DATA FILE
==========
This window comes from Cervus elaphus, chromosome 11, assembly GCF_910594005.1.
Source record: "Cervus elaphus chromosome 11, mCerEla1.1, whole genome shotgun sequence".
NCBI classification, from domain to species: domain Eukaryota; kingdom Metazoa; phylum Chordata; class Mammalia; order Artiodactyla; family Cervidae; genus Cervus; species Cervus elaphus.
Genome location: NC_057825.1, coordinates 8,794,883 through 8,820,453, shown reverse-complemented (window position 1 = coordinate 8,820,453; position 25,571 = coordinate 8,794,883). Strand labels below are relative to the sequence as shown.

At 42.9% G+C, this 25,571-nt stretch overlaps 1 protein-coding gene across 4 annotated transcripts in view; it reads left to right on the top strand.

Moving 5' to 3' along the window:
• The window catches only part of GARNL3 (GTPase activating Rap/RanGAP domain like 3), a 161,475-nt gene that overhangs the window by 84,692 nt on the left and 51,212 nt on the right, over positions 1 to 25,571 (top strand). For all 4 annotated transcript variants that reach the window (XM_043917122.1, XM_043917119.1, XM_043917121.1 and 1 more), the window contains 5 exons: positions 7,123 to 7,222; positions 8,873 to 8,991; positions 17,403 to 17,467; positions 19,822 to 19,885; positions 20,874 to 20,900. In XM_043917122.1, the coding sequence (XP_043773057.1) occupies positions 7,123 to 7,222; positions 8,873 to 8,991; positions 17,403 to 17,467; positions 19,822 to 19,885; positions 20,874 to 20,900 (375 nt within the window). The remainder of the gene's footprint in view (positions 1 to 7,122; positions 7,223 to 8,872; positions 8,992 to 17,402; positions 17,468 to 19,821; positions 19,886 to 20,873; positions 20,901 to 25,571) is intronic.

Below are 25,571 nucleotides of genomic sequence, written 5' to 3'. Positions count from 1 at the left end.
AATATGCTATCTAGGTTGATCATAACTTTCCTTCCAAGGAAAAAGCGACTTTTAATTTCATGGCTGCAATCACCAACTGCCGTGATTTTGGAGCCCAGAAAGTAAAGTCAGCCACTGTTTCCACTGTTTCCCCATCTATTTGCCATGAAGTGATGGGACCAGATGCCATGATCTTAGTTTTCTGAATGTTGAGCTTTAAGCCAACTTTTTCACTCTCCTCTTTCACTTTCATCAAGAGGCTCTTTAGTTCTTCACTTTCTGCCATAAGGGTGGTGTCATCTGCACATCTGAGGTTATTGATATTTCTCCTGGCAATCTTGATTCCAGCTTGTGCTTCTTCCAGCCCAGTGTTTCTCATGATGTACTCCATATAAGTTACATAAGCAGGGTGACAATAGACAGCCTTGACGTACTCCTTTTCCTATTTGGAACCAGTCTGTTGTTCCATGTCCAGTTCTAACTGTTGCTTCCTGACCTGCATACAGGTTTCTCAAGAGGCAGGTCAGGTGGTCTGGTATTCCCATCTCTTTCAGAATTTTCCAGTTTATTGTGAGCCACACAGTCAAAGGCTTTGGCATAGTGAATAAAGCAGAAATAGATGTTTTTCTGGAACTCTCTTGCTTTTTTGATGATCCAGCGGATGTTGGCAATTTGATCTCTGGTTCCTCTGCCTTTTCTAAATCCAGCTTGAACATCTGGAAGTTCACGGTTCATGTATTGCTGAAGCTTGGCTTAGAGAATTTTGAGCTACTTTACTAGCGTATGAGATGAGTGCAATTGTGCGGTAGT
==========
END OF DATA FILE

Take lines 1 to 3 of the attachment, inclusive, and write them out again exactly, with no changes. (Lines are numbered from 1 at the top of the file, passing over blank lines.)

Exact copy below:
This window comes from Cervus elaphus, chromosome 11, assembly GCF_910594005.1.
Source record: "Cervus elaphus chromosome 11, mCerEla1.1, whole genome shotgun sequence".
NCBI classification, from domain to species: domain Eukaryota; kingdom Metazoa; phylum Chordata; class Mammalia; order Artiodactyla; family Cervidae; genus Cervus; species Cervus elaphus.